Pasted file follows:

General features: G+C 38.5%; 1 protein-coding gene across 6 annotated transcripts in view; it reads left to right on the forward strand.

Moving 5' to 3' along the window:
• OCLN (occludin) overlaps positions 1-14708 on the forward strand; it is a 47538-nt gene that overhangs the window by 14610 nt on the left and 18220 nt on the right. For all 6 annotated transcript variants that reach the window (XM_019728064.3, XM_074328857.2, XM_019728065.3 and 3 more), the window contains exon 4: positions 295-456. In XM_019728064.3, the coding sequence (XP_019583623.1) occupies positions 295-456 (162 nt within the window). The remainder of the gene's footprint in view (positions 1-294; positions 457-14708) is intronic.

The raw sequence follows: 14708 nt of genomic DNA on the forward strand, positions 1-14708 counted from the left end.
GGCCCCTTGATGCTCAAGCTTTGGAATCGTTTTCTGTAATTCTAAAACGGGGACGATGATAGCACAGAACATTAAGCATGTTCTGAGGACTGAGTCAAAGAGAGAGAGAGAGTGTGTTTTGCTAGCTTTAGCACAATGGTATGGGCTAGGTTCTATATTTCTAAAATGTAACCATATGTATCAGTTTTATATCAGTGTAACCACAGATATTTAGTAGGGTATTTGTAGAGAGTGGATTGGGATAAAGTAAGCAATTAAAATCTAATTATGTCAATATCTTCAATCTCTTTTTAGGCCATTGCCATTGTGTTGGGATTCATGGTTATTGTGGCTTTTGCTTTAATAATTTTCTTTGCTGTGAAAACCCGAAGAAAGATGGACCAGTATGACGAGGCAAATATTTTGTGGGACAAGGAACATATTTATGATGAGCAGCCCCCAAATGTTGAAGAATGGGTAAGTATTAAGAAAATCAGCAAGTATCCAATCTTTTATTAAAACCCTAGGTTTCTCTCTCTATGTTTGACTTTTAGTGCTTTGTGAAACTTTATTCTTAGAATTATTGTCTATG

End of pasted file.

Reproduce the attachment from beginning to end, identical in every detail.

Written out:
General features: G+C 38.5%; 1 protein-coding gene across 6 annotated transcripts in view; it reads left to right on the forward strand.

Moving 5' to 3' along the window:
• OCLN (occludin) overlaps positions 1-14708 on the forward strand; it is a 47538-nt gene that overhangs the window by 14610 nt on the left and 18220 nt on the right. For all 6 annotated transcript variants that reach the window (XM_019728064.3, XM_074328857.2, XM_019728065.3 and 3 more), the window contains exon 4: positions 295-456. In XM_019728064.3, the coding sequence (XP_019583623.1) occupies positions 295-456 (162 nt within the window). The remainder of the gene's footprint in view (positions 1-294; positions 457-14708) is intronic.

The raw sequence follows: 14708 nt of genomic DNA on the forward strand, positions 1-14708 counted from the left end.
GGCCCCTTGATGCTCAAGCTTTGGAATCGTTTTCTGTAATTCTAAAACGGGGACGATGATAGCACAGAACATTAAGCATGTTCTGAGGACTGAGTCAAAGAGAGAGAGAGAGTGTGTTTTGCTAGCTTTAGCACAATGGTATGGGCTAGGTTCTATATTTCTAAAATGTAACCATATGTATCAGTTTTATATCAGTGTAACCACAGATATTTAGTAGGGTATTTGTAGAGAGTGGATTGGGATAAAGTAAGCAATTAAAATCTAATTATGTCAATATCTTCAATCTCTTTTTAGGCCATTGCCATTGTGTTGGGATTCATGGTTATTGTGGCTTTTGCTTTAATAATTTTCTTTGCTGTGAAAACCCGAAGAAAGATGGACCAGTATGACGAGGCAAATATTTTGTGGGACAAGGAACATATTTATGATGAGCAGCCCCCAAATGTTGAAGAATGGGTAAGTATTAAGAAAATCAGCAAGTATCCAATCTTTTATTAAAACCCTAGGTTTCTCTCTCTATGTTTGACTTTTAGTGCTTTGTGAAACTTTATTCTTAGAATTATTGTCTATG